NASA archival footage

Screengrab via NASA Armstrong Flight Research Center/YouTube

NASA has put hundreds of the coolest testing videos you can imagine on YouTube

Watch footage from the 1940s to the present day.

Jul 23, 2017, 10:48 am

Internet Culture

Josh Katzowitz 

Josh Katzowitz

If you ever wanted to have easy access to watch a jet go Mach 10 or view 1960s film footage of a Lunar Landing Research Vehicle lifting off, NASA has a treat for you.

For the past several days, the space agency’s Armstrong Flight Research Center has posted on YouTube hundreds of unearthed video clips of various flight tests, rocket launches, Mars Rovers, and other just plain cool stuff for anybody who’s fascinated by space and the journey to get there.

The center reportedly selected 500 videos that it would migrate from a little-used corner of the internet on the Dryden Flight Research Center website to YouTube. NASA Armstrong is doing so because it wants fans to have easier access to some of its archived history.

“NASA has so much digital content that tends to be overlooked by the public, given the difficulty that exists in actually locating the content,” Rebecca Richardson, social media manager for NASA Armstrong, told Motherboard. “Our hope is that by moving the content to more accessible platforms, NASA fans and media personnel will be able to access the content more regularly and become more fully immersed in what is happening at NASA.”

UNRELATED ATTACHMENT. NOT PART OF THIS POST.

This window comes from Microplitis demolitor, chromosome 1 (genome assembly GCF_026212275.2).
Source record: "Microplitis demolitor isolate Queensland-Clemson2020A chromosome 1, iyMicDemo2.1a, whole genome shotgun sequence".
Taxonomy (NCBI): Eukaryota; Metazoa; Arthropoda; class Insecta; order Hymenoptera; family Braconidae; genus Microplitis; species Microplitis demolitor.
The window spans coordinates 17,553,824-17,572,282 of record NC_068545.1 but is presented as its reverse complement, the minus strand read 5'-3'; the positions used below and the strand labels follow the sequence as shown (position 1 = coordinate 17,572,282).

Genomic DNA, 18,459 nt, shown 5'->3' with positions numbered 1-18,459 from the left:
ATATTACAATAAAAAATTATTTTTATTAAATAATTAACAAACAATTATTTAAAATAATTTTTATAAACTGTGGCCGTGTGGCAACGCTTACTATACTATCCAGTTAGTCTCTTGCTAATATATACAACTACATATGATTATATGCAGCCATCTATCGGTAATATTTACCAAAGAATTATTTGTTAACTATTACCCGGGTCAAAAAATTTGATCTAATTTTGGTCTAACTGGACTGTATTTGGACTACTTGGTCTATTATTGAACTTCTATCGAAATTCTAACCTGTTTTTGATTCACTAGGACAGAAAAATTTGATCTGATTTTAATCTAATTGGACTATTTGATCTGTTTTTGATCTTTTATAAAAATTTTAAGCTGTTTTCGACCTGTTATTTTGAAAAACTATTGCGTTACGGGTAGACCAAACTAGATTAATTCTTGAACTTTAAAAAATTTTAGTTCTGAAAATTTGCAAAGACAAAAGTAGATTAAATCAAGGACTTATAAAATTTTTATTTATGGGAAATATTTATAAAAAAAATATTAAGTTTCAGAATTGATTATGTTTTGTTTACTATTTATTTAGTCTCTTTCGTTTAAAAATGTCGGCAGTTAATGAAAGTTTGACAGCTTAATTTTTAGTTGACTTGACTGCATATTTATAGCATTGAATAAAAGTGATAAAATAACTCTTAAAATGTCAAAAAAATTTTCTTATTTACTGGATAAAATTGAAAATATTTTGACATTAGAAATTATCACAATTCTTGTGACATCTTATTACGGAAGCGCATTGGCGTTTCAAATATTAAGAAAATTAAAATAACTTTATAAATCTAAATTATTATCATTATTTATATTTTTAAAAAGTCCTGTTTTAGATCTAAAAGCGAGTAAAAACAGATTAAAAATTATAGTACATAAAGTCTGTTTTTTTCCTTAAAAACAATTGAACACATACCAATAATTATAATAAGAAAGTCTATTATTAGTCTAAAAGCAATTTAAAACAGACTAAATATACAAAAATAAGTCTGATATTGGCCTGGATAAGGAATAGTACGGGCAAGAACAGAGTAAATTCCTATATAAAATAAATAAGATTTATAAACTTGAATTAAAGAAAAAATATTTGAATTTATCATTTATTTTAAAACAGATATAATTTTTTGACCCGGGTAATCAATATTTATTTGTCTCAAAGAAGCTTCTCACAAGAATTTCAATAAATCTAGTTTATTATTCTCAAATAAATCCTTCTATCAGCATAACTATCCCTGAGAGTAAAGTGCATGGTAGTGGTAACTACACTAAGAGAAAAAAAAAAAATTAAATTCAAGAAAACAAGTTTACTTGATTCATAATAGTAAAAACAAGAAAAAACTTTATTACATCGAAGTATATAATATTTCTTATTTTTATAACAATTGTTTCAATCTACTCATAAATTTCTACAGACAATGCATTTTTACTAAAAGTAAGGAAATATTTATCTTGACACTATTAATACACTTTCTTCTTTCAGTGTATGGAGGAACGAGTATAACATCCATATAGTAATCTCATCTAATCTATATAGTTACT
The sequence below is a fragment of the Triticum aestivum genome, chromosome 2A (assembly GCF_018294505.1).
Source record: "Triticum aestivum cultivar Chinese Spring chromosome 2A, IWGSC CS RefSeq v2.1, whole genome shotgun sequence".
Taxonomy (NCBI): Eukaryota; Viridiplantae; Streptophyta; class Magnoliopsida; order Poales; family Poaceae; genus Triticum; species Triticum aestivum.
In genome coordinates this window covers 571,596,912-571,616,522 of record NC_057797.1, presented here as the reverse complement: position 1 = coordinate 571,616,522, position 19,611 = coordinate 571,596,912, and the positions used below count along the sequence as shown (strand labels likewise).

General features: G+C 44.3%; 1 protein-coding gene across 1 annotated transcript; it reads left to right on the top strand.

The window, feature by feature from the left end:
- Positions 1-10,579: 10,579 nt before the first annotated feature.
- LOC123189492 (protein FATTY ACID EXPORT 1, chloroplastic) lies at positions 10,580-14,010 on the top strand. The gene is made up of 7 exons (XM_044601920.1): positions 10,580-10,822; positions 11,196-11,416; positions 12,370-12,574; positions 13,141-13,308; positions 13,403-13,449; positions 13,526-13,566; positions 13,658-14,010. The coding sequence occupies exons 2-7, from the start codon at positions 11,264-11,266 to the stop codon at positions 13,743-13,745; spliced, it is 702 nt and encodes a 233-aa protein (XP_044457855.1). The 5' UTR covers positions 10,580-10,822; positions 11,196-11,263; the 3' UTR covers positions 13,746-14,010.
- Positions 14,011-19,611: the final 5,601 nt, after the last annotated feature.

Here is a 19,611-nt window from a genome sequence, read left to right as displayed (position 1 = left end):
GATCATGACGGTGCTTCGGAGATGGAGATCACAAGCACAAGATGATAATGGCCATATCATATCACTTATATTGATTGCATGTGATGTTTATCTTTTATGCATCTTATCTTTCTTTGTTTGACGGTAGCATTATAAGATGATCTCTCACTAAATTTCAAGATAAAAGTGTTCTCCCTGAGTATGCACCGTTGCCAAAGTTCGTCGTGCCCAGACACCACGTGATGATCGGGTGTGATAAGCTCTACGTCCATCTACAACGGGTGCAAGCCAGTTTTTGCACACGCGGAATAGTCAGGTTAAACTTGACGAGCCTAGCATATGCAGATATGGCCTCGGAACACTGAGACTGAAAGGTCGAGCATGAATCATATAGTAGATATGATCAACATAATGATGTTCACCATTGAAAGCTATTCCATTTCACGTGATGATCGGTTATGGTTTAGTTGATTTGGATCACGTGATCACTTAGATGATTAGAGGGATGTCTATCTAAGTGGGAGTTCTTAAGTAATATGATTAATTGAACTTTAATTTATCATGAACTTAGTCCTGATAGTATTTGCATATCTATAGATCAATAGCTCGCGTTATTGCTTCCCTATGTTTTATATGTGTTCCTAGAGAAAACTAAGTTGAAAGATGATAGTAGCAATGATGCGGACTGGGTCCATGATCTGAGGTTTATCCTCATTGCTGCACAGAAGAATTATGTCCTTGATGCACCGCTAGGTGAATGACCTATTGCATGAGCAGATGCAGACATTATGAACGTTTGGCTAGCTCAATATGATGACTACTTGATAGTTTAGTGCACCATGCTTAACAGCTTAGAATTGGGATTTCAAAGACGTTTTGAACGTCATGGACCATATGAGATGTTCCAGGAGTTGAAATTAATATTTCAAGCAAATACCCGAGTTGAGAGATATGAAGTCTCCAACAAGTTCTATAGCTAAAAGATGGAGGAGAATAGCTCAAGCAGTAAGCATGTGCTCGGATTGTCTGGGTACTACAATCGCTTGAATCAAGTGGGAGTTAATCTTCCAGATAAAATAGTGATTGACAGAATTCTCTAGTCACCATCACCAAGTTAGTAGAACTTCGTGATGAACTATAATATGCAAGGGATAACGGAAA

Here are some of the coolest videos we found so far.

This is a test flight from the mid-1960s of a Lunar Landing Research Vehicle over California’s Mojave Desert.

This is a 2003 video from the Mojave Desert when researchers were testing the Mars Exploration Rover.

This 1969 film shows a Hyper III drop test from an SH-3 helicopter.

This video displays the inflight footage as an F-16D jet tests the Automatic Collision Avoidance Technology project.

Here’s a 66-second clip from the mid-1940s that shows the unloading and reassembly of a D-558 Skystreak, a plane that broke a world record four months later by flying at 640.74 mph.


And finally, if you like explosions, here’s a video montage of a Controlled Impact Demonstration from 1984.

H/T Motherboard

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*First Published: Jul 23, 2017, 10:48 am